In the reading from Isaiah today, we know that there was a hope for a time that was glorious. A time when light would shine on those who were in darkness. A time when their burdens had been released. Most scholars agree that at the time of Isaiah, the Jewish people were being occupied by the Assyrians; they were in a state of bondage and they were waiting for God to break in and free them. By the time of Jesus, the occupation had continued, this time under Roman rule, and the prayer was still being lifted up for a Messiah.
In the ministry of Jesus, freedom from occupation begins to happen. Not only are people freed from the bondage of sin, but Jesus begins to question all constructions in society that cause division. It is Jesus’ courage, hope and confidence as a preacher, teacher and healer, that speaks out against oppression. As James Cone, my favorite black liberation theologian states, “the true meaning of the gospel is ‘God’s liberation of the oppressed from bondage’”. In other words, in Jesus there is freedom and liberation; there is an answer to the centuries of prayer.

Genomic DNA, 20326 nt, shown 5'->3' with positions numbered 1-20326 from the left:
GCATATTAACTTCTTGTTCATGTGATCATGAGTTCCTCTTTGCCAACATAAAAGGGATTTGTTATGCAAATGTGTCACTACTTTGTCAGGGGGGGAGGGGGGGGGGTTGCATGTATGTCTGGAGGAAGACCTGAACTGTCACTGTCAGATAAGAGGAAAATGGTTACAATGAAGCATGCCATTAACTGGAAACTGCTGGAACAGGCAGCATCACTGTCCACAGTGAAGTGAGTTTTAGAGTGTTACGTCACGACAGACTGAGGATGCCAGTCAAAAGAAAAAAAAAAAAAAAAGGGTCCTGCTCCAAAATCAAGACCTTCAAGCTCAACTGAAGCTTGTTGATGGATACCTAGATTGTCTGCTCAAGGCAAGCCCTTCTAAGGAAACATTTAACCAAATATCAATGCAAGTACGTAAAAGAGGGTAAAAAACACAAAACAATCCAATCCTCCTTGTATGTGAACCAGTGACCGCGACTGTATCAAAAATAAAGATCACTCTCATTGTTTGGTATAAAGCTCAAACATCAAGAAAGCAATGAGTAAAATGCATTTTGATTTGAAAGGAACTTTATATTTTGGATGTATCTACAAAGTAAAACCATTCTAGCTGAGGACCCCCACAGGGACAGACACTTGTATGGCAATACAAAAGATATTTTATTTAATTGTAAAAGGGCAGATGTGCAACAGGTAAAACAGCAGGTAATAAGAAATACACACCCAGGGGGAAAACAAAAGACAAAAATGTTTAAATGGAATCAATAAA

But that’s jumping way ahead, because in the gospel of Matthew, this is just the start of Jesus’ public ministry. It’s not until he’s called the first four that it then says he goes out to heal, teach and proclaim the Good News. Did those four fisherman know that Jesus would do those things and that’s what caused them to respond immediately? If we know anything about the disciples, it’s that they always had questions, they were always trying to understand who and what Jesus was about, so I’m not sure that foreknowledge is the answer.